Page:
2016 Lange–Taylor Prize: Steven M. Cozart, "The Pass/Fail Series"
Steven M. Cozart
Honorable Mentions Awarded to Carlotta Cardana and Danielle SeeWalker
And to Phyllis Dooney and Jardine Libaire
The Center for Documentary Studies at Duke University has awarded the twenty-fourth Dorothea Lange–Paul Taylor Prize to American artist, illustrator, and documentarian Steven M. Cozart. His winning proposal, The Pass/Fail Series, primarily explores colorism within the African American community. The $10,000 prize is given to encourage documentary work in the tradition of acclaimed photographer Dorothea Lange and writer and social scientist Paul Taylor and supports documentary artists—working alone or in teams—whose extended fieldwork projects rely on the interplay of words and images.
The inspiration for Cozart’s project came from a piece he created in 2013, a self-portrait in which he argued with himself. “The portrait was intended to be a representation of the internal turmoil that takes place within many African Americans who struggle with their own acceptance or rejection of their identity within the confines of the African American community,” he writes.
The Durham, North Carolina, native began an ongoing body of work meant to spark introspective dialogue about issues of “classism and stereotyping by African Americans toward other African Americans based on several factors, including skin tone, hair texture, gender roles, and other myths and fallacies prevalent in the community.” Cozart started The Pass/Fail Series in Durham, interviewing his parents. He then interviewed, filmed, and photographed family, friends, colleagues, and students—African Americans of various backgrounds and ages—who were “able to engage in conversations about color and social acceptance within their families, social circles, and larger community.”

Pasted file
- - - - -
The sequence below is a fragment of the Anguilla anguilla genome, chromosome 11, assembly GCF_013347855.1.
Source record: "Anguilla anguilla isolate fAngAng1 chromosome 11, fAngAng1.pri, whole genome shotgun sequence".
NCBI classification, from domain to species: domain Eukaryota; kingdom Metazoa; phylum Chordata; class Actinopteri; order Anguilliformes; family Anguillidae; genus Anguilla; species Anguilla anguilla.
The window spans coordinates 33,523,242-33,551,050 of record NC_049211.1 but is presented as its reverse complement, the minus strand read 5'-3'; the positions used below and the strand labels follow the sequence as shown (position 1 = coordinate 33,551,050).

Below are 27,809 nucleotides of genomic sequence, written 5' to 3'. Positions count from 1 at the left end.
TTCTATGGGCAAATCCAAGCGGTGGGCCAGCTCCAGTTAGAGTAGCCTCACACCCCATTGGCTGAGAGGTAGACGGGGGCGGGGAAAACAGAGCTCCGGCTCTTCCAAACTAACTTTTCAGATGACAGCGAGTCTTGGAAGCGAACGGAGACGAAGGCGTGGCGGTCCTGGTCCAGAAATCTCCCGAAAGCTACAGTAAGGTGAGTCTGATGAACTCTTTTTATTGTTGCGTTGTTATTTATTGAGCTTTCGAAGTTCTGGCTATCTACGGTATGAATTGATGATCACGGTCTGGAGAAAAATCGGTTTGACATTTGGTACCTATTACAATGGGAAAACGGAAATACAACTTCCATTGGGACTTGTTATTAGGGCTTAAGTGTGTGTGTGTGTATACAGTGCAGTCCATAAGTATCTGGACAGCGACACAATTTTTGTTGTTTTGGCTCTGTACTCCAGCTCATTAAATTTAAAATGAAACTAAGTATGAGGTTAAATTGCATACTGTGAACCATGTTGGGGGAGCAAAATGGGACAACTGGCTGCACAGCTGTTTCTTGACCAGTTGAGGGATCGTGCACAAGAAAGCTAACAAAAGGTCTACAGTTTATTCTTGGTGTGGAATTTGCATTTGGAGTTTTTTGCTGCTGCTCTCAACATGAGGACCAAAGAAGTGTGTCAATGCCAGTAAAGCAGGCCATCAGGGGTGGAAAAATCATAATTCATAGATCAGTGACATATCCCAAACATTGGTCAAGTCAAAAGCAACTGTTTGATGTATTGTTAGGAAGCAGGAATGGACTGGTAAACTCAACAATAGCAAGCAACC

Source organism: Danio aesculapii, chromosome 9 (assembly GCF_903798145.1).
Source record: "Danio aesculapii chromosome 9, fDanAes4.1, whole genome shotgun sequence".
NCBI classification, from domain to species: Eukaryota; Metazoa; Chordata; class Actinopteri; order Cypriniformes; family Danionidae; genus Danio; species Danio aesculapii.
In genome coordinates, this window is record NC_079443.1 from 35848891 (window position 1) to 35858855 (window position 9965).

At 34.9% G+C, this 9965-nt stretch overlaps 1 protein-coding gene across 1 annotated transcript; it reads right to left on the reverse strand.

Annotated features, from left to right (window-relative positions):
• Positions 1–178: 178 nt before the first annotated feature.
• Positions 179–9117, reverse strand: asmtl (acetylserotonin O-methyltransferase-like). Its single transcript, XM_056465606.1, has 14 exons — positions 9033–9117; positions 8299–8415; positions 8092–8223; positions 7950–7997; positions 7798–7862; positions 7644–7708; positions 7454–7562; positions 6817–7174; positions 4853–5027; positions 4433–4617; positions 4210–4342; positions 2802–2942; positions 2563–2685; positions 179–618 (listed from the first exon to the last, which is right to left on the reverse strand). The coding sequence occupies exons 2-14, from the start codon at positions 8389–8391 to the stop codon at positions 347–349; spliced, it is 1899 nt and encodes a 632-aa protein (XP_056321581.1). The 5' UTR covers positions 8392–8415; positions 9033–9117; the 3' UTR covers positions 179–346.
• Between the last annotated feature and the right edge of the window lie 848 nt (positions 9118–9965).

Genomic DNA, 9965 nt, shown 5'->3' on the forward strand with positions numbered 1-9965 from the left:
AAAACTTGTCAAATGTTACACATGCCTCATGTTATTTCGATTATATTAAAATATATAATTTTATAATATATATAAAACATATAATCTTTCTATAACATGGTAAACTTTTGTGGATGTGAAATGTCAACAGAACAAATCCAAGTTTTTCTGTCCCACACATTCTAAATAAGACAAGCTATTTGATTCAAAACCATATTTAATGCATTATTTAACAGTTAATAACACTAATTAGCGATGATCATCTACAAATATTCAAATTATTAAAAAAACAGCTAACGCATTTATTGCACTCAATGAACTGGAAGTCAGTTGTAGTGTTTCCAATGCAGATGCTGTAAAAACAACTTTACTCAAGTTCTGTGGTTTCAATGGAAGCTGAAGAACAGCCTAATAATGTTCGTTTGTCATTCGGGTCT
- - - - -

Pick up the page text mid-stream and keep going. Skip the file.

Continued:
For The Pass/Fail Series, Cozart makes paintings, drawings, mixed-media collages, and short videos about each subject and “uses the photographs, video stills, and audio excerpts from these conversations to create combinations of imagery and text. The individuals’ portraits and words are drawn on the surfaces of paper bags; the portraits on the side, the words on the bottom. The portraits take on a life of their own when matched with the subjects’ words. My intent is that the viewer imagines they can hear the voices of the individuals speaking.
“The work evokes the ‘brown paper bag test,’ a discriminatory act that was used in some social circles within the African American community to determine whether an individual could have privileges of access. Being lighter than the paper bag was desirable, though colorism cuts both ways, and being of a light complexion has also been used as a means to impugn one’s ‘blackness.’
“My mother, who was of a much lighter complexion than her sisters, is quoted as she speaks about the experiences of my grandmother having to explain her [daughter’s] complexion. Conversely, in my sessions with Officer Watkins, she talked about condescending, passive, and sometimes aggressive commentary she has received throughout her life related to her dark complexion.